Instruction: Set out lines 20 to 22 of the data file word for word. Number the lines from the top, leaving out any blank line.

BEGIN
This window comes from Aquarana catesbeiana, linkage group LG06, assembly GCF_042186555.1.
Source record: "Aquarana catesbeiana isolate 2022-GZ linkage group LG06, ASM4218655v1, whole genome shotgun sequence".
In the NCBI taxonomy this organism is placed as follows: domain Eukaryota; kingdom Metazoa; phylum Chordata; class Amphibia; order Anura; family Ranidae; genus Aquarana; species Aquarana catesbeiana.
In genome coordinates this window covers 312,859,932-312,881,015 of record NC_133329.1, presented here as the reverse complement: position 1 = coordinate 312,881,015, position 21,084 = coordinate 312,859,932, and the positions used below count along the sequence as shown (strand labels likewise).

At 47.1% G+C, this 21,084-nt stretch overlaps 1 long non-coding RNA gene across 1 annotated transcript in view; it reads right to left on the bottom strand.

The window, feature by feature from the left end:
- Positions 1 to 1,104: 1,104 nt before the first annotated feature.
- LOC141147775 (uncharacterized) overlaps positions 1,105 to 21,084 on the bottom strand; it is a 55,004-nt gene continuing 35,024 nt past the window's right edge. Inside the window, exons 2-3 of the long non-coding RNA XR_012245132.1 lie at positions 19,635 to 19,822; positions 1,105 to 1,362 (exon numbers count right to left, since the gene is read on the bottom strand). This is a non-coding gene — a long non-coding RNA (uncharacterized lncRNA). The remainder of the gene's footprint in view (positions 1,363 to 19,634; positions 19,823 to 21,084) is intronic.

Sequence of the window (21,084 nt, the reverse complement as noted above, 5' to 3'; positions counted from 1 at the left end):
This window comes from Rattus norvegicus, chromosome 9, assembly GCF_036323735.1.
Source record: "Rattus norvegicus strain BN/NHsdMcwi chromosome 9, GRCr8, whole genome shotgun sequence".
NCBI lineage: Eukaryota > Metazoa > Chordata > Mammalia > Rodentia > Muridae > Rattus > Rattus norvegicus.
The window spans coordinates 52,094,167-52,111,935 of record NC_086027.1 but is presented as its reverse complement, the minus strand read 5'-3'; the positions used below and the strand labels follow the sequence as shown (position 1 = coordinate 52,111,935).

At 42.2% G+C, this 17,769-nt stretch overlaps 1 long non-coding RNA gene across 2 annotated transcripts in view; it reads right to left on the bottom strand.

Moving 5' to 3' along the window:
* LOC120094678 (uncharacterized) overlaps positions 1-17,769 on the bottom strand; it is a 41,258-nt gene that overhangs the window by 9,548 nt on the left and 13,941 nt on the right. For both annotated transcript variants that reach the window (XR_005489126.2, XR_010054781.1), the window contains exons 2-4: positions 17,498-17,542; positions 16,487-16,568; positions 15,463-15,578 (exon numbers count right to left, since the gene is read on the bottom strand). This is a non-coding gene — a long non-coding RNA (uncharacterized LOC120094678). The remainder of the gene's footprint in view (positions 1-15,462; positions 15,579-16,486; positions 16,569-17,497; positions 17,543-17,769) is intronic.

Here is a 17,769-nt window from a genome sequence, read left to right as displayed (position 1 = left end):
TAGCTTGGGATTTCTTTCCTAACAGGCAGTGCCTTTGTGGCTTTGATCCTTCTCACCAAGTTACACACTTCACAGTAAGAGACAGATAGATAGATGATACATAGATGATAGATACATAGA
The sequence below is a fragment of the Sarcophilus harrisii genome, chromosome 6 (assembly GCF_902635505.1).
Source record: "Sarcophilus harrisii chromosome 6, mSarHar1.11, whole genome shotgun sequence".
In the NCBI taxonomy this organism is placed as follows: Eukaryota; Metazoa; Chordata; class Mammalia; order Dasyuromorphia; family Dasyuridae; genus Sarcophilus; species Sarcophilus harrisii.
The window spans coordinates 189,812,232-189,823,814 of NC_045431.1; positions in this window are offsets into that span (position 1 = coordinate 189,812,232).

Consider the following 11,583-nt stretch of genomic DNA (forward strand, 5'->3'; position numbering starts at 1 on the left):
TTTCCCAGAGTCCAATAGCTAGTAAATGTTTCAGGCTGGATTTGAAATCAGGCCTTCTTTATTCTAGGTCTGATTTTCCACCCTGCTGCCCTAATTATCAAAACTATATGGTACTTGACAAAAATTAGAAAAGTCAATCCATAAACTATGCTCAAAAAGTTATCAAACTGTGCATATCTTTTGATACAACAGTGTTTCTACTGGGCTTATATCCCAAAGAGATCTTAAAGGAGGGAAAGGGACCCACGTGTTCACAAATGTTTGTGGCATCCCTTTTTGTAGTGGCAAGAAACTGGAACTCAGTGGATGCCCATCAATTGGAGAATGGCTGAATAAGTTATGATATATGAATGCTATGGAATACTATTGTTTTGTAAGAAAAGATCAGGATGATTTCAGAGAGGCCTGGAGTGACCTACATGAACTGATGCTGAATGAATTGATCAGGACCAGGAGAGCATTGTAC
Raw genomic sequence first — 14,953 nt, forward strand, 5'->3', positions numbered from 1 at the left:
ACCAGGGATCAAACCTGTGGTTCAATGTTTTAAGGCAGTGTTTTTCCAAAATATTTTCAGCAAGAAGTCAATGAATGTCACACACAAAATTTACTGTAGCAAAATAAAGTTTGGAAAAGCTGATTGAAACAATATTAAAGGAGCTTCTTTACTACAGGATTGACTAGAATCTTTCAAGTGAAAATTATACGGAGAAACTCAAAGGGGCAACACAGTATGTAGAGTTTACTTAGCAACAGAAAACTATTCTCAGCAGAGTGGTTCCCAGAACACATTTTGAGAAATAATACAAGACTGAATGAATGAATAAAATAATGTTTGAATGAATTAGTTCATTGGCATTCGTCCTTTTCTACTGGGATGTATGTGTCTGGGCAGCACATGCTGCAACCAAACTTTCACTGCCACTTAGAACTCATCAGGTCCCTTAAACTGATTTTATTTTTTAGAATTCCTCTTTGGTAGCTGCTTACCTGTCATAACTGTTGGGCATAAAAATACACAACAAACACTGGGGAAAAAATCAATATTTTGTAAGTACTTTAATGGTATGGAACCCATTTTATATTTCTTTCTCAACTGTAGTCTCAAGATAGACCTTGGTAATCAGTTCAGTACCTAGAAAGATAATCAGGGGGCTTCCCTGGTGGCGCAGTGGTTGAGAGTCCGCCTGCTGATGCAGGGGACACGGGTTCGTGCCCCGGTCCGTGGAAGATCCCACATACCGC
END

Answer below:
Source record: "Sarcophilus harrisii chromosome 6, mSarHar1.11, whole genome shotgun sequence".
In the NCBI taxonomy this organism is placed as follows: Eukaryota; Metazoa; Chordata; class Mammalia; order Dasyuromorphia; family Dasyuridae; genus Sarcophilus; species Sarcophilus harrisii.
The window spans coordinates 189,812,232-189,823,814 of NC_045431.1; positions in this window are offsets into that span (position 1 = coordinate 189,812,232).